Plenty of people offer plenty of theories about what exactly selling is. Here’s my theory: Selling is about persuading someone to make a decision.
Trying to sell a job in one call isn’t easy. You’re there to get a decision, and it’s human nature to procrastinate. The bigger the decision, the more likely prospects are to put it off.
The sales process itself sets you up for this. If you’re selling the way you should be, you’re asking a lot of open-ended questions. You reach the end of your presentation and move to close. Now you’re asking a question that’s not open-ended but requires a yes or no answer. And yes or no is often the answer people are least inclined to give. They’d rather put off making the decision.
Need To Think It Over
They put it off with objections that are often excuses. Have you ever had a homeowner say, “I’ll think it over and call you back tomorrow”? Have they told you they can’t decide without consulting a friend, colleague, or relative? Certainly you’ve heard that they can’t make a decision without more estimates. And you’re familiar with the delay tactic: “I never make an immediate decision.”
Sometimes these aim to send you politely on your way. But let’s assume you’ve been at the prospect’s house for two hours and you’ve done a great job presenting yourself, your company, and your product. You go to close — Can we do business tonight? — and they tell you they need to see a few more estimates.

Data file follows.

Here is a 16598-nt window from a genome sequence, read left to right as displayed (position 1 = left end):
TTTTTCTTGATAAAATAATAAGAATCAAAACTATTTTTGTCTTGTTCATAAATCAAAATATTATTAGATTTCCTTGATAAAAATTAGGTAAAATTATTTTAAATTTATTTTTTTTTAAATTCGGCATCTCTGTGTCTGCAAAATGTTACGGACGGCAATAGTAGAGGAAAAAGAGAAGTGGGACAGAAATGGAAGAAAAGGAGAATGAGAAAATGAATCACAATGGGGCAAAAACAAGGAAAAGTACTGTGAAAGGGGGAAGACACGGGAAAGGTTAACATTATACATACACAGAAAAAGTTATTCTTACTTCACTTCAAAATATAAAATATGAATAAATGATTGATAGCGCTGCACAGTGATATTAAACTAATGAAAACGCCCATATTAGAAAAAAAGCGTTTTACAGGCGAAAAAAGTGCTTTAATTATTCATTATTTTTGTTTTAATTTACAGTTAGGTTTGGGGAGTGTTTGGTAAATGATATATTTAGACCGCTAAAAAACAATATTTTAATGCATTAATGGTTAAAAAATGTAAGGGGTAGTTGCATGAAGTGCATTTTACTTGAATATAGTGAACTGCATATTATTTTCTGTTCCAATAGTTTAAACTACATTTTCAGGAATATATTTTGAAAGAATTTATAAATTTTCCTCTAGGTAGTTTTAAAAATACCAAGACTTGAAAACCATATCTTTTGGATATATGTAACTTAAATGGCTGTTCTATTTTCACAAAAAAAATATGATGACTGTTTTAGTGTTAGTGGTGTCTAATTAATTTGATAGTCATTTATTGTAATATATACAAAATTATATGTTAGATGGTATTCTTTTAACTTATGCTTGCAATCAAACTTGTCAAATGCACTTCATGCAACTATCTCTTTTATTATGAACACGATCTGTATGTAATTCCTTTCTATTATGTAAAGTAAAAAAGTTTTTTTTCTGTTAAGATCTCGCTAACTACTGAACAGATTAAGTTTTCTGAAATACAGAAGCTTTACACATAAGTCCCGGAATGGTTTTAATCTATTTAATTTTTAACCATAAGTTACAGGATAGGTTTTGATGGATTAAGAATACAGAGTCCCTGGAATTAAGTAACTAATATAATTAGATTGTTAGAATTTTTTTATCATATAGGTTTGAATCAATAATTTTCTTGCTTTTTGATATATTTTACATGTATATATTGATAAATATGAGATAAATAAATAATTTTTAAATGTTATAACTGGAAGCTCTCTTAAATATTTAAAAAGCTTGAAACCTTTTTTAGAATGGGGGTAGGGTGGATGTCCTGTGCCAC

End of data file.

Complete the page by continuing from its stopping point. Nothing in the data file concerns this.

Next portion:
Instead of walking away, challenge the prospect by making them accountable. Ask “Who else are you seeing and when?” Or “Do you really want to sit through four more window company presentations?”
Let’s say the reason they give for not buying is that they want to talk to someone else. You can ask them what it is that they want to talk to the other company about. Let’s say the reason is that they never buy without thinking it over. OK, so why is that? What exactly do they need to think through? Maybe you can help them with that process.
Keep Them Talking
Prospects will answer the questions you ask because people are conditioned to answer. By challenging the excuses they give for not buying, you get them to say what’s really on their minds. It may be they’re not so much avoiding a decision as feeling you out in an effort to get better terms. OK, now you can negotiate. You also reestablish control of the conversation. That means you can direct the conversation to a certain purpose, which is to close them a second time or a third time. But if you want the sale, you have to keep them talking. Silence means the sales appointment is over. —Jake Jacobson is vice president of sales at Premier Window & Building, a Maryland home improvement company. Reach him at email@example.com.